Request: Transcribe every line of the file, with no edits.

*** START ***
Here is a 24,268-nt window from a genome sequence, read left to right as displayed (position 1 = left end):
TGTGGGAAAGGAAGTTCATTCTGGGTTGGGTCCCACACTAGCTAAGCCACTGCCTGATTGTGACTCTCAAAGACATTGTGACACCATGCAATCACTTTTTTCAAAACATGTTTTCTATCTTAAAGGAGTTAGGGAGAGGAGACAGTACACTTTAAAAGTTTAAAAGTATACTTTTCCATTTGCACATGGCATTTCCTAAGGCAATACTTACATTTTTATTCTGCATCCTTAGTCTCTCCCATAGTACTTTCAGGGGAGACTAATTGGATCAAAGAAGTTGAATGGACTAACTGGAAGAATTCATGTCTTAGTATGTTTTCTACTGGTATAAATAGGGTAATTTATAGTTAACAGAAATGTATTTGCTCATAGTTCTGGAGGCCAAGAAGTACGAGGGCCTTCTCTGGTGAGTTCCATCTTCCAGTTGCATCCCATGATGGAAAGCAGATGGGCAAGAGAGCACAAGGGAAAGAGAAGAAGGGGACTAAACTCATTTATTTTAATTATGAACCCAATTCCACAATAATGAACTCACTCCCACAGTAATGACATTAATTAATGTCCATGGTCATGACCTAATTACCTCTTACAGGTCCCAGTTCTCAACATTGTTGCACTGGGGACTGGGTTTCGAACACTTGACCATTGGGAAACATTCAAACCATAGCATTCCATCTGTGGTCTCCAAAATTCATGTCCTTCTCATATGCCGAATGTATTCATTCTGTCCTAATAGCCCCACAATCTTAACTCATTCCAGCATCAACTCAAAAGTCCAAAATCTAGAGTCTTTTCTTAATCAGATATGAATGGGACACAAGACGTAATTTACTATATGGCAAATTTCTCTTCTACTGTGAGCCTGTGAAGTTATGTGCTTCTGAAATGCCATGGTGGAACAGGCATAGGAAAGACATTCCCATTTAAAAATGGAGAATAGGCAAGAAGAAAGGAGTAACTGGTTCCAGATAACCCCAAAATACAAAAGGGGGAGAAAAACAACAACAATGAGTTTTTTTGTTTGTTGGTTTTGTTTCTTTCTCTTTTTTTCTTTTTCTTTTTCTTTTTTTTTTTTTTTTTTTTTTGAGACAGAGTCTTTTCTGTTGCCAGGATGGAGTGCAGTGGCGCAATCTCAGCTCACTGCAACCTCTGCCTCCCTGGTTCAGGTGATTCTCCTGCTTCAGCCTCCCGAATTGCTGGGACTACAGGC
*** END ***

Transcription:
Here is a 24,268-nt window from a genome sequence, read left to right as displayed (position 1 = left end):
TGTGGGAAAGGAAGTTCATTCTGGGTTGGGTCCCACACTAGCTAAGCCACTGCCTGATTGTGACTCTCAAAGACATTGTGACACCATGCAATCACTTTTTTCAAAACATGTTTTCTATCTTAAAGGAGTTAGGGAGAGGAGACAGTACACTTTAAAAGTTTAAAAGTATACTTTTCCATTTGCACATGGCATTTCCTAAGGCAATACTTACATTTTTATTCTGCATCCTTAGTCTCTCCCATAGTACTTTCAGGGGAGACTAATTGGATCAAAGAAGTTGAATGGACTAACTGGAAGAATTCATGTCTTAGTATGTTTTCTACTGGTATAAATAGGGTAATTTATAGTTAACAGAAATGTATTTGCTCATAGTTCTGGAGGCCAAGAAGTACGAGGGCCTTCTCTGGTGAGTTCCATCTTCCAGTTGCATCCCATGATGGAAAGCAGATGGGCAAGAGAGCACAAGGGAAAGAGAAGAAGGGGACTAAACTCATTTATTTTAATTATGAACCCAATTCCACAATAATGAACTCACTCCCACAGTAATGACATTAATTAATGTCCATGGTCATGACCTAATTACCTCTTACAGGTCCCAGTTCTCAACATTGTTGCACTGGGGACTGGGTTTCGAACACTTGACCATTGGGAAACATTCAAACCATAGCATTCCATCTGTGGTCTCCAAAATTCATGTCCTTCTCATATGCCGAATGTATTCATTCTGTCCTAATAGCCCCACAATCTTAACTCATTCCAGCATCAACTCAAAAGTCCAAAATCTAGAGTCTTTTCTTAATCAGATATGAATGGGACACAAGACGTAATTTACTATATGGCAAATTTCTCTTCTACTGTGAGCCTGTGAAGTTATGTGCTTCTGAAATGCCATGGTGGAACAGGCATAGGAAAGACATTCCCATTTAAAAATGGAGAATAGGCAAGAAGAAAGGAGTAACTGGTTCCAGATAACCCCAAAATACAAAAGGGGGAGAAAAACAACAACAATGAGTTTTTTTGTTTGTTGGTTTTGTTTCTTTCTCTTTTTTTCTTTTTCTTTTTCTTTTTTTTTTTTTTTTTTTTTTGAGACAGAGTCTTTTCTGTTGCCAGGATGGAGTGCAGTGGCGCAATCTCAGCTCACTGCAACCTCTGCCTCCCTGGTTCAGGTGATTCTCCTGCTTCAGCCTCCCGAATTGCTGGGACTACAGGC